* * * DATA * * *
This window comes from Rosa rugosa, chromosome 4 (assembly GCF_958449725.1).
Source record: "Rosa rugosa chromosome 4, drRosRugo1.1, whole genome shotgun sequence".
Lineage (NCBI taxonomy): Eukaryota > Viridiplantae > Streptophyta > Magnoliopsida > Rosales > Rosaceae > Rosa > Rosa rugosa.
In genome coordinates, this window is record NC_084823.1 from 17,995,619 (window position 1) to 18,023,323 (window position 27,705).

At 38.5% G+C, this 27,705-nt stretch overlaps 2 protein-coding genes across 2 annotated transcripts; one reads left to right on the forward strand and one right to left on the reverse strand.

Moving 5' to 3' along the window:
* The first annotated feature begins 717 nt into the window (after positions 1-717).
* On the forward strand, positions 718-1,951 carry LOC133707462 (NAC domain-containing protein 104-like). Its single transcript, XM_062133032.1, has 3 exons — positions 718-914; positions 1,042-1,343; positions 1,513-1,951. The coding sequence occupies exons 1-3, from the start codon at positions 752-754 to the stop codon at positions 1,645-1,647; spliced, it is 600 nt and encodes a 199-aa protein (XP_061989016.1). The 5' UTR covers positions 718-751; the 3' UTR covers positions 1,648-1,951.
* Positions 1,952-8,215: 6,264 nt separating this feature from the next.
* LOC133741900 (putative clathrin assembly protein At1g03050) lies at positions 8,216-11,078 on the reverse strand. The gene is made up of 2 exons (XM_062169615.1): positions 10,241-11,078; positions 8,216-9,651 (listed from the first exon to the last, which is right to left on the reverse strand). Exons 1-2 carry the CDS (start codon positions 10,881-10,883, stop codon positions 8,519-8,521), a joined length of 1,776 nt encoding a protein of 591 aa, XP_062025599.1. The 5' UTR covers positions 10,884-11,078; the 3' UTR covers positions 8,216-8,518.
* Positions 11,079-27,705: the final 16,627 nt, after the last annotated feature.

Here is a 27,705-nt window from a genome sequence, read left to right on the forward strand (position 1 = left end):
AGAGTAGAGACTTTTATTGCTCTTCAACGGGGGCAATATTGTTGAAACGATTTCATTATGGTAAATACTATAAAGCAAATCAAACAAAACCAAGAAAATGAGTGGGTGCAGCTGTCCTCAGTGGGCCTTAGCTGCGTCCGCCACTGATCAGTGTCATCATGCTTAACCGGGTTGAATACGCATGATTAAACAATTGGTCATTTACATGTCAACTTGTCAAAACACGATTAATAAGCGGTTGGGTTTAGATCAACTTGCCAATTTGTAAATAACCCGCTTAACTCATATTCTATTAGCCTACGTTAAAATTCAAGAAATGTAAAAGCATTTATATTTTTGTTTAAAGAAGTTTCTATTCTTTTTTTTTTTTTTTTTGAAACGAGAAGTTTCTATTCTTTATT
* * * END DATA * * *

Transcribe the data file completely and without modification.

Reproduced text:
This window comes from Rosa rugosa, chromosome 4 (assembly GCF_958449725.1).
Source record: "Rosa rugosa chromosome 4, drRosRugo1.1, whole genome shotgun sequence".
Lineage (NCBI taxonomy): Eukaryota > Viridiplantae > Streptophyta > Magnoliopsida > Rosales > Rosaceae > Rosa > Rosa rugosa.
In genome coordinates, this window is record NC_084823.1 from 17,995,619 (window position 1) to 18,023,323 (window position 27,705).

At 38.5% G+C, this 27,705-nt stretch overlaps 2 protein-coding genes across 2 annotated transcripts; one reads left to right on the forward strand and one right to left on the reverse strand.

Moving 5' to 3' along the window:
* The first annotated feature begins 717 nt into the window (after positions 1-717).
* On the forward strand, positions 718-1,951 carry LOC133707462 (NAC domain-containing protein 104-like). Its single transcript, XM_062133032.1, has 3 exons — positions 718-914; positions 1,042-1,343; positions 1,513-1,951. The coding sequence occupies exons 1-3, from the start codon at positions 752-754 to the stop codon at positions 1,645-1,647; spliced, it is 600 nt and encodes a 199-aa protein (XP_061989016.1). The 5' UTR covers positions 718-751; the 3' UTR covers positions 1,648-1,951.
* Positions 1,952-8,215: 6,264 nt separating this feature from the next.
* LOC133741900 (putative clathrin assembly protein At1g03050) lies at positions 8,216-11,078 on the reverse strand. The gene is made up of 2 exons (XM_062169615.1): positions 10,241-11,078; positions 8,216-9,651 (listed from the first exon to the last, which is right to left on the reverse strand). Exons 1-2 carry the CDS (start codon positions 10,881-10,883, stop codon positions 8,519-8,521), a joined length of 1,776 nt encoding a protein of 591 aa, XP_062025599.1. The 5' UTR covers positions 10,884-11,078; the 3' UTR covers positions 8,216-8,518.
* Positions 11,079-27,705: the final 16,627 nt, after the last annotated feature.

Here is a 27,705-nt window from a genome sequence, read left to right on the forward strand (position 1 = left end):
AGAGTAGAGACTTTTATTGCTCTTCAACGGGGGCAATATTGTTGAAACGATTTCATTATGGTAAATACTATAAAGCAAATCAAACAAAACCAAGAAAATGAGTGGGTGCAGCTGTCCTCAGTGGGCCTTAGCTGCGTCCGCCACTGATCAGTGTCATCATGCTTAACCGGGTTGAATACGCATGATTAAACAATTGGTCATTTACATGTCAACTTGTCAAAACACGATTAATAAGCGGTTGGGTTTAGATCAACTTGCCAATTTGTAAATAACCCGCTTAACTCATATTCTATTAGCCTACGTTAAAATTCAAGAAATGTAAAAGCATTTATATTTTTGTTTAAAGAAGTTTCTATTCTTTTTTTTTTTTTTTTTGAAACGAGAAGTTTCTATTCTTTATT